Carl A. “Skip” TenHoopen Jr., the retired president of the Annapolis Bank and Trust Co., died April 1 at Gilchrist Hospice Towson of complications from a fall. He was 94 and lived at the Blakehurst Retirement Community.
The son of Carl A. TenHoopen, an executive with U.S. Steel, and his wife, Marguerite Berry, a homemaker, he was born in Lakewood, Ohio, and raised in Beachcliff.
“My father was an only child and rather spoiled. He had a great sense of humor and loved to tease everyone, especially his children,” said his daughter, Gail T. Koch. “He thought it was very funny when he would embarrass us in front of our friends and dates when they came to pick us up. We always had to ask him to please behave.”
Mr. TenHoopen was a 1945 graduate of Rocky River High School and immediately joined the Army. He was assigned to Germany and discharged in December 1946.
Known as “Skip,” he graduated from the Georgetown University School of Foreign Service in 1951. At his father’s request, he joined U.S. Steel the same year.
“He started in Pittsburgh, where my brother was born, then transferred to York, Pennsylvania, where I was born, then to Baltimore, where my two sisters were born,” said his daughter. “US Steel wanted to transfer him to Chicago, and he decided he’d had enough so someone suggested he apply to Maryland National Bank, which he did, and he started in the training program there. That’s how he became a banker.”
Mr. TenHoopen resigned as US Steel’s Baltimore district manager in 1965 to join Maryland National Bank. He worked in the bank’s commercial lending department.
He rose to become a vice president at Maryland National and in 1979 was asked to join the Annapolis Bank and Trust Company as president and chief executive officer. Mr. TenHoopen was recruited by H. Furlong Baldwin, the Baltimore banker who headed Mercantile Bankshares Corp.
When Mr. TenHoopen retired in 1997, he was chair of the board of Annapolis Bank & Trust.
“My father was a perfectionist and expected the same of others; however, he mellowed a lot with age. My father had an excellent memory, and we were all amazed that he rarely forgot a detail or someone’s name,” said his daughter, who lives in Phoenix in Baltimore County. “Even into his 90s, he would tell us stories from when he was in college or working at his first job. He remembered everything from the name of his boss to the address of his office in Washington, D.C., in the 1950s.”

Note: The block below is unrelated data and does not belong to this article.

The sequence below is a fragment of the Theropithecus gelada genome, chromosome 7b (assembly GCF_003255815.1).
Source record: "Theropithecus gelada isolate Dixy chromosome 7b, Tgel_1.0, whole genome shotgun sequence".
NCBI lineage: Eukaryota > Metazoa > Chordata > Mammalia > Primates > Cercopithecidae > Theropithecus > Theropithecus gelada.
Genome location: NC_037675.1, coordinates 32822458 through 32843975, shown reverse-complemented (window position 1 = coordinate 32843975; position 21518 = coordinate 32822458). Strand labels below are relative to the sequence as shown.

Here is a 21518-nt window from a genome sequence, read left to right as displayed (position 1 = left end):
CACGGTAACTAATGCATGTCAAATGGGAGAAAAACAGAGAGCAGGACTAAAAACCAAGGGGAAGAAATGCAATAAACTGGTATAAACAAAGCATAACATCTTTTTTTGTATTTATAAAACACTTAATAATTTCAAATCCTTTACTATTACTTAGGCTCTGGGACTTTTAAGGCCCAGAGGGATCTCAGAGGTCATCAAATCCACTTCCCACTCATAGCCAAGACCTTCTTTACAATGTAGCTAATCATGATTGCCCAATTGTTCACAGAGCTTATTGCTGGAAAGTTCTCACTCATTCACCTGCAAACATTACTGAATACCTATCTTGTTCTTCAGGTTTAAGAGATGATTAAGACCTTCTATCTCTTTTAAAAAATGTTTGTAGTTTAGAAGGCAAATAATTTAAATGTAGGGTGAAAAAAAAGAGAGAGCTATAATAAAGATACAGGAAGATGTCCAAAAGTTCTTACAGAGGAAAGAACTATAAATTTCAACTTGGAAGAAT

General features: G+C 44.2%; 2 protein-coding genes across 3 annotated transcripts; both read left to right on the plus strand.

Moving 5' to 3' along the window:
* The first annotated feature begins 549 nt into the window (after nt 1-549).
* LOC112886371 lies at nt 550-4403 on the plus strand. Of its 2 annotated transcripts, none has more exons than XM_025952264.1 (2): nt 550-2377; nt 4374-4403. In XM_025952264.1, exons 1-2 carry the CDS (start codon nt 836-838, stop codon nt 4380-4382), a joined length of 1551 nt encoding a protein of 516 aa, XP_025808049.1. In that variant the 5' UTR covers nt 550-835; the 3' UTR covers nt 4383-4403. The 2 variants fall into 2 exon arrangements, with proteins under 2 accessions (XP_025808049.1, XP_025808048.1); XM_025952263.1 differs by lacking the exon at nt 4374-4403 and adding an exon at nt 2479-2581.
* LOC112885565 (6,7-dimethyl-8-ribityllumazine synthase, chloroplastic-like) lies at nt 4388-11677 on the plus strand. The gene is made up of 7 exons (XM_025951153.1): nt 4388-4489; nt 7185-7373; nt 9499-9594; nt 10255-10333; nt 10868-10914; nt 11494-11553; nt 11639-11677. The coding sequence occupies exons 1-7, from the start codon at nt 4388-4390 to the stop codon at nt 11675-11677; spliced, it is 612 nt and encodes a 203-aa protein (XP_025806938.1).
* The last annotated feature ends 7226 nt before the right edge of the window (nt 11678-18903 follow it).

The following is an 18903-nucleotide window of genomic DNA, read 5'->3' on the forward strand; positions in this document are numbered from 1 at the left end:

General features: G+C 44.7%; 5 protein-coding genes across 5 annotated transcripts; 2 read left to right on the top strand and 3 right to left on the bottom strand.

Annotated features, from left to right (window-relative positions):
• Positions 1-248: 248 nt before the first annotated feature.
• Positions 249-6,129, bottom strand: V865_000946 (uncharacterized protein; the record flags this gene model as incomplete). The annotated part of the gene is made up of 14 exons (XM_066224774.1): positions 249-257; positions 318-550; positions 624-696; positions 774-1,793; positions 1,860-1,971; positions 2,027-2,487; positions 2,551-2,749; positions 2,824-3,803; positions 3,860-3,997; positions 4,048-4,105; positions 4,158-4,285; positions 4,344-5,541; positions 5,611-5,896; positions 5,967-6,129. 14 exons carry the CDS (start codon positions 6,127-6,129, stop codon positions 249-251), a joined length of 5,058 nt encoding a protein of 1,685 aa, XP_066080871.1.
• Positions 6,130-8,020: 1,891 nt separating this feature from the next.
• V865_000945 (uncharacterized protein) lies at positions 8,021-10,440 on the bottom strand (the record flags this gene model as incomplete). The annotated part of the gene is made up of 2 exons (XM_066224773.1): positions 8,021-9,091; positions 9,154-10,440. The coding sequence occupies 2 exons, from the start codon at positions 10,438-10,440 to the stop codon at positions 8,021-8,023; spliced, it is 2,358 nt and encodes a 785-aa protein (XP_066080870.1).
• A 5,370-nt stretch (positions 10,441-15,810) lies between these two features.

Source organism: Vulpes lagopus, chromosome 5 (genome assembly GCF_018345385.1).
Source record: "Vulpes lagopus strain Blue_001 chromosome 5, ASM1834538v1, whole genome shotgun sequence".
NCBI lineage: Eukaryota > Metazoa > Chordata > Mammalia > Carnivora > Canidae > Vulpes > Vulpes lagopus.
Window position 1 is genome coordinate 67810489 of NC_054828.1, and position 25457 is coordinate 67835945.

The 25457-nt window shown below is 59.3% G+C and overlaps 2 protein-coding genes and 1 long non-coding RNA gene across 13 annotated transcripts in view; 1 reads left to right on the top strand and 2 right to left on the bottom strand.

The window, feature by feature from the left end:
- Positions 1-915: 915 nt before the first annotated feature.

Mr. TenHoopen lived on Southgate Avenue in Annapolis and became active in the community.
He was a member of the boards of Anne Arundel Medical Center, Ginger Cover Retirement Community and St. John’s College.
He was also a member of the Annapolis Yacht Club and played at the Naval Academy Golf Course. He enjoyed games of golf with his banking clients and boating.
He moved back to Baltimore in 2000 and resided at Devon Hill on Lake Avenue and later moved to the Blakehurst Retirement Community.
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His stepdaughter, Patterson Lacy, said, “He was always telling us funny stories about his adventures golfing, hunting, traveling and sailing.
“He instilled a good work ethic in us by having us work in the yard every Saturday morning. He loved our dogs and was very proud of teaching our black lab, Friday, to go down the driveway and pick up the paper. He loved telling the story of Friday picking up someone else’s paper when ours was not there.”
She also said, “His favorite saying was, ‘Don’t take yourself too seriously, because no one else will.’ ”
He was an Elkridge Club member and former subscriber to the Bachelors Cotillon.
In addition to his daughter and stepdaughter, survivors include his wife of 50 years, Ann D. Blackstone; a son, Carl A. TenHoopen III of Owings Mills; two other daughters, Diane E. TenHoopen of Baltimore and Kathryn T. Turner of Ashburn; three grandchildren; two step-grandchildren; and a great-granddaughter. His first wife, Jeanne Zanowic TenHoopen, died in 1970. A stepson, Edmund S. Nash, died in 1994.